Even assuming arguendo that Donovan Leisure incurred a fiduciary obligation by reason of some reliance that may have occurred, the substantial relationship has limited application here because Donovan Leisure was never in a position in which it could have received confidential information. Even if Donovan Leisure was in a position to receive Chipwich information from Stevens, it was not information which Chipwich might reasonably have assumed Donovan Leisure would withhold from Premium, and therefore it should not implicate the substantial relationship test.

 In sum, Canon 4 does not disqualify Donovan Leisure.

 We turn to a consideration of Canon 5. Canon 5, which requires the attorney to exercise independent judgment on behalf of a client, also rests on the attorney-client relationship. The Court should only disqualify an attorney under Canon 5 if there is a conflict of interest that "undermines the Court's confidence in the vigor of the attorney's representation of his client." Board of Education v. Nyquist, 590 F.2d 1241, 1246 (2d Cir. 1979).

 In light of the finding above that there was no attorney-client relationship between Donovan Leisure and Chipwich, the Court finds no violation of Canon 5 upon which to base disqualification.

 Canon 9 proscribes "even the appearance of impropriety." Although the Canon itself represents a broad principle with which lawyers governing their own behavior must attempt to comply, unless the integrity of the action currently before the court is threatened by the appearance of impropriety, the courts must refrain from imposing the burdens of an attorney disqualification on a client and leave the matter to state or federal attorney disciplinary proceedings. This is the learning given us by the Court of Appeals in Board of Education v. Nyquist, which I have previously cited. Id. As the Court of Appeals for the Second Circuit stated: "When there is no claim that the trial will be tainted, appearance of impropriety is simply too slender a reed on which to rest a disqualification order except in the rarest cases." Id. at 1247.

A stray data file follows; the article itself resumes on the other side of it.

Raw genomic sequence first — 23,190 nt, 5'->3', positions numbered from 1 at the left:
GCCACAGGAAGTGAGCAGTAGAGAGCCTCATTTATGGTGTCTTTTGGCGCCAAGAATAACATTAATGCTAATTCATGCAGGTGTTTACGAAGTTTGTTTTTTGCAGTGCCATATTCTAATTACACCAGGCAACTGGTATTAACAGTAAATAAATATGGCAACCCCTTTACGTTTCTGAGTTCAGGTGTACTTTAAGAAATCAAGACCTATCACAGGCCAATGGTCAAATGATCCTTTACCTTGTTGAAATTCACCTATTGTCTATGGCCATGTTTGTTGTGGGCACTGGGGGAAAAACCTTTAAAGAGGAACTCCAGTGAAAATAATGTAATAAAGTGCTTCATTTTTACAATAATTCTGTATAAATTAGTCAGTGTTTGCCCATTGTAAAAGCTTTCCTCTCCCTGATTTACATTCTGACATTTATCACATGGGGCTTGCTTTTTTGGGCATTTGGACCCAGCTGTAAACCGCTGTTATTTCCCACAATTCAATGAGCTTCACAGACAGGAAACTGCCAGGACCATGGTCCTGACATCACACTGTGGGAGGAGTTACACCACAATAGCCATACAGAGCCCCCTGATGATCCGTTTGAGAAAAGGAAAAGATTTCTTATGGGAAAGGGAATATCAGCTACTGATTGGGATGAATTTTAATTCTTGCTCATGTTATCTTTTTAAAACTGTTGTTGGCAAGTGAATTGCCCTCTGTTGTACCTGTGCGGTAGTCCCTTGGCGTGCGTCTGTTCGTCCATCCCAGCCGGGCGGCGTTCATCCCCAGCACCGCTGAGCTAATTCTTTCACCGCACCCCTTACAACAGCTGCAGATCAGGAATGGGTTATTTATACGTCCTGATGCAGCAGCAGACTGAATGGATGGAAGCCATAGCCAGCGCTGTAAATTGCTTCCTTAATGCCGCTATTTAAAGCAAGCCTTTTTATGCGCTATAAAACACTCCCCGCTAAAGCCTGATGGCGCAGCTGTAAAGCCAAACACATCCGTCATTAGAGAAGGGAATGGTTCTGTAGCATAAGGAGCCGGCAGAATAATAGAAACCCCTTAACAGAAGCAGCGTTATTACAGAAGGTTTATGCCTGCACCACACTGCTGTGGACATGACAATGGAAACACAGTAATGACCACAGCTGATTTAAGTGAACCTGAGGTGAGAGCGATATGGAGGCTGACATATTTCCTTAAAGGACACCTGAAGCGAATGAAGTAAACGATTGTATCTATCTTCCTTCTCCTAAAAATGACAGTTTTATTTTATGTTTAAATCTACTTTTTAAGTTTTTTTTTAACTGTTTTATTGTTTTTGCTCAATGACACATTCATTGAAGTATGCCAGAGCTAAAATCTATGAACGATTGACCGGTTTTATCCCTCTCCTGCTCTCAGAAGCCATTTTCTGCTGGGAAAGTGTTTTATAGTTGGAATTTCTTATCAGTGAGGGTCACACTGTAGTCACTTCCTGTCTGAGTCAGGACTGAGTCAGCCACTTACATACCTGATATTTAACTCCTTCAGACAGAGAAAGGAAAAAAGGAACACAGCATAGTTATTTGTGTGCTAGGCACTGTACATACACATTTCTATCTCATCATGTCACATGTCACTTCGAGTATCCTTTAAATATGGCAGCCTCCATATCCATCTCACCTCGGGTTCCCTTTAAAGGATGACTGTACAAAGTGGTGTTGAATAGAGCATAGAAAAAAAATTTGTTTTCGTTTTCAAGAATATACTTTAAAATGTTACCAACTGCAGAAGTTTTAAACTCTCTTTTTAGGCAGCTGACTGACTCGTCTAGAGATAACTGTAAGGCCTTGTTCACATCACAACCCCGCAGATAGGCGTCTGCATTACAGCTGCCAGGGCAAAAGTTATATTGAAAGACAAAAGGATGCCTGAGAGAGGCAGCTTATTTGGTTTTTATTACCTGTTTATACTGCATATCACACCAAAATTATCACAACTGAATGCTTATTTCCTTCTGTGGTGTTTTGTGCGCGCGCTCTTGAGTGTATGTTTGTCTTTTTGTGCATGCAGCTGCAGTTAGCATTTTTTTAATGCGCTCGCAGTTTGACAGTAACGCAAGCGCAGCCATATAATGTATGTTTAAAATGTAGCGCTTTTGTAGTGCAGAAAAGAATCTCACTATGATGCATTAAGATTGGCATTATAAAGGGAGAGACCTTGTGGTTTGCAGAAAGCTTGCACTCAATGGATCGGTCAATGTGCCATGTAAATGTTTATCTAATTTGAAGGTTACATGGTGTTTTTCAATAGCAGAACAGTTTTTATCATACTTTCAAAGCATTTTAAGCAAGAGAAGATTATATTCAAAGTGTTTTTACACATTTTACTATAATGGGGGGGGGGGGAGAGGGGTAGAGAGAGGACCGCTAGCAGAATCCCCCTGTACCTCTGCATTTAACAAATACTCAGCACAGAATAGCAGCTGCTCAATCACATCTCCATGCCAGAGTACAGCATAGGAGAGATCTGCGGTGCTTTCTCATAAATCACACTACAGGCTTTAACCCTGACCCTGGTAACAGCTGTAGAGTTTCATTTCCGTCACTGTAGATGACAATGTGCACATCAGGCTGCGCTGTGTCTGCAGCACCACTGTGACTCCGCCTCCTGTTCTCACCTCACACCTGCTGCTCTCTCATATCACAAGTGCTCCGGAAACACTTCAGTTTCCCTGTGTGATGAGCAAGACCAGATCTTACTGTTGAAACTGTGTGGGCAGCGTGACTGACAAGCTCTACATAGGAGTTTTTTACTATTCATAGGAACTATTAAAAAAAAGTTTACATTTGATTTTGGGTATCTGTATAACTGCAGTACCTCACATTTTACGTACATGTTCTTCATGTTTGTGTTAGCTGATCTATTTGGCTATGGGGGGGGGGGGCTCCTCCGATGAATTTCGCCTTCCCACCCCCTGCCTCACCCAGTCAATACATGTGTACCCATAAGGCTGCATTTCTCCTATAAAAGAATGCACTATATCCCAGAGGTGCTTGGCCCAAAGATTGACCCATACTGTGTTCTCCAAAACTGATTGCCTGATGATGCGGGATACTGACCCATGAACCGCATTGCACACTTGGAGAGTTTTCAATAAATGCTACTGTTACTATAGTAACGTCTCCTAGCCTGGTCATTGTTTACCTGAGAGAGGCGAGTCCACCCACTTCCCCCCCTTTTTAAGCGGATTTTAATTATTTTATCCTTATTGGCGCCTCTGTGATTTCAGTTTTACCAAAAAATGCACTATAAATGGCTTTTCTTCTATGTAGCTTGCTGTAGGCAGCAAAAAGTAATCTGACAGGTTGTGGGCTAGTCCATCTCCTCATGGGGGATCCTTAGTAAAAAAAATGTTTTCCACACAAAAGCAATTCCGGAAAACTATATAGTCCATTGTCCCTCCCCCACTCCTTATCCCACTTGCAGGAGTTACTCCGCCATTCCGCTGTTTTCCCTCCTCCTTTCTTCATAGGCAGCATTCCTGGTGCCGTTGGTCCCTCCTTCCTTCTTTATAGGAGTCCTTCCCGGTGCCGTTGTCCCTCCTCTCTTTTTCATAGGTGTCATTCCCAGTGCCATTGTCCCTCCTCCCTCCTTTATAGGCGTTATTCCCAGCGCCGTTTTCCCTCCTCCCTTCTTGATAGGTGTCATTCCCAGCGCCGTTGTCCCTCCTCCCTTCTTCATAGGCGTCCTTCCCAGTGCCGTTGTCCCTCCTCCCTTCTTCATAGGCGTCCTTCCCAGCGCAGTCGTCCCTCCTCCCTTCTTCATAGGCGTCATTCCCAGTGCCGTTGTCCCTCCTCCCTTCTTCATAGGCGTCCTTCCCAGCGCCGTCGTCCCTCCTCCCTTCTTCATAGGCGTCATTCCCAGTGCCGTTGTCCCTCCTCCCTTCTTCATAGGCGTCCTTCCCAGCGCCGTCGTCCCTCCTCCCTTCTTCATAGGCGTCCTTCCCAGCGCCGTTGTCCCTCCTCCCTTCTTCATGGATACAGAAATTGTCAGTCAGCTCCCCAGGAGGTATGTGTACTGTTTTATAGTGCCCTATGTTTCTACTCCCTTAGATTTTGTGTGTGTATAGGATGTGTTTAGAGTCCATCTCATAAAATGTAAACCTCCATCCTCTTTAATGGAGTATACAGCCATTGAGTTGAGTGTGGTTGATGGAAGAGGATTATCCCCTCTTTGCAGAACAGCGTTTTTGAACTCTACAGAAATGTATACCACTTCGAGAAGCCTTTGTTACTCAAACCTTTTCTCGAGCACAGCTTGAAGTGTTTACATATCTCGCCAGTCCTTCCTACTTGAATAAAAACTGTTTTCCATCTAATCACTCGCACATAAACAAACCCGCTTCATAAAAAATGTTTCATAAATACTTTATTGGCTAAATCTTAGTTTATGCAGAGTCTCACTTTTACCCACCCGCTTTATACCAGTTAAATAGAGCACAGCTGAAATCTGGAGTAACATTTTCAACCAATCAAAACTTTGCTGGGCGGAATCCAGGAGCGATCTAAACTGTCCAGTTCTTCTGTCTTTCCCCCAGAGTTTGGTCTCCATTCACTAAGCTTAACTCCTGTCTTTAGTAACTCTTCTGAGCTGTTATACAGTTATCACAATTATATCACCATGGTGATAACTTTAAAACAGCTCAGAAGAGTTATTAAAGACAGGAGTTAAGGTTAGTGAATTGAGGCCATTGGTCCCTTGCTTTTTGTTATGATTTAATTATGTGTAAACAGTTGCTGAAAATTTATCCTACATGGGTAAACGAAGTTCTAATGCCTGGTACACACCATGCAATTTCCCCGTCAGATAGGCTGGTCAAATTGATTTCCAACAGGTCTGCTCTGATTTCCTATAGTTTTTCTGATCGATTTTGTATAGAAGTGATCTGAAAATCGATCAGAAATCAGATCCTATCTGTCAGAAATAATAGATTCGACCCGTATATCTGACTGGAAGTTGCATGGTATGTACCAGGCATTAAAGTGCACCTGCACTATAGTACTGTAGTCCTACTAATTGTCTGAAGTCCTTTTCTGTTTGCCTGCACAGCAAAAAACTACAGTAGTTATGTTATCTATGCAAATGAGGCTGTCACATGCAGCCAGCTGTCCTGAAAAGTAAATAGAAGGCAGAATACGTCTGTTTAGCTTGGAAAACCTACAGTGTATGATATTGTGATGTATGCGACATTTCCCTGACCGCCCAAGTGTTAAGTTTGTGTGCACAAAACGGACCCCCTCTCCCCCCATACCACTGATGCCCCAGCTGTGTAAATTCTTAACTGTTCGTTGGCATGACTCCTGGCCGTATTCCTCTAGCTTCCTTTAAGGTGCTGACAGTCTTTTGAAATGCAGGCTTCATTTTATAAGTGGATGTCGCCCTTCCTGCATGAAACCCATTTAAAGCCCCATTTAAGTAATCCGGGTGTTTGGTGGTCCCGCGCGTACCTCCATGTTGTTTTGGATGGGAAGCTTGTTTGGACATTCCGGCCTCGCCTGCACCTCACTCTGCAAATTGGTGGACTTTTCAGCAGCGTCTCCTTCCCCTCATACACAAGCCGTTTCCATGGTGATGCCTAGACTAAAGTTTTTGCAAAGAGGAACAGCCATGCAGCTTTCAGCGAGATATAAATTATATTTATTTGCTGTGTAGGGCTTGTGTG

Having considered all of the circumstances presented at the hearing, we find no threat to the integrity of this case. We therefore find no disqualification under Canon 9.

 Finally, Chipwich argues that Donovan Leisure's continued representation of Premium in this lawsuit would result in a violation of Disciplinary Rule 5-102 of the Code of Professional Responsibility. DR 5-102 provides:


"(A) If, after undertaking employment in contemplated or pending litigation, a lawyer learns or it is obvious that he or a lawyer in his firm ought to be called as a witness on behalf of his client, he shall withdraw from the conduct of the trial and his firm, if any, shall not continue representation in the trial, except that he may continue the representation and he and a lawyer of his firm may testify in the circumstances enumerated in DR 5-101(B)(1) through (4).


"(B) If, after undertaking employment in contemplated or pending litigation, a lawyer learns or it is obvious that he or a lawyer in his firm may be called as a witness other than on behalf of his client, he may continue the representation until it is apparent that his testimony is or may be prejudicial to his client."

 The exceptions under DR 5-102(A) include those instances when the lawyer's testimony is uncontested or relates to a mere formality and when "refusal would work a substantial hardship on the client because of the distinctive value of the lawyer or his firm as counsel in the particular case". DR 5-101(B)(1-4).

 Chipwich contends that Doris Shaw "may be called upon to testify." Defendants' Memorandum in Support of Motion to Disqualify at p. 16. We find that DR 5-102 does not reach the circumstances of this case. Premium states that it has no need to call Shaw because she was not involved in any of the substantive actions underlying this litigation.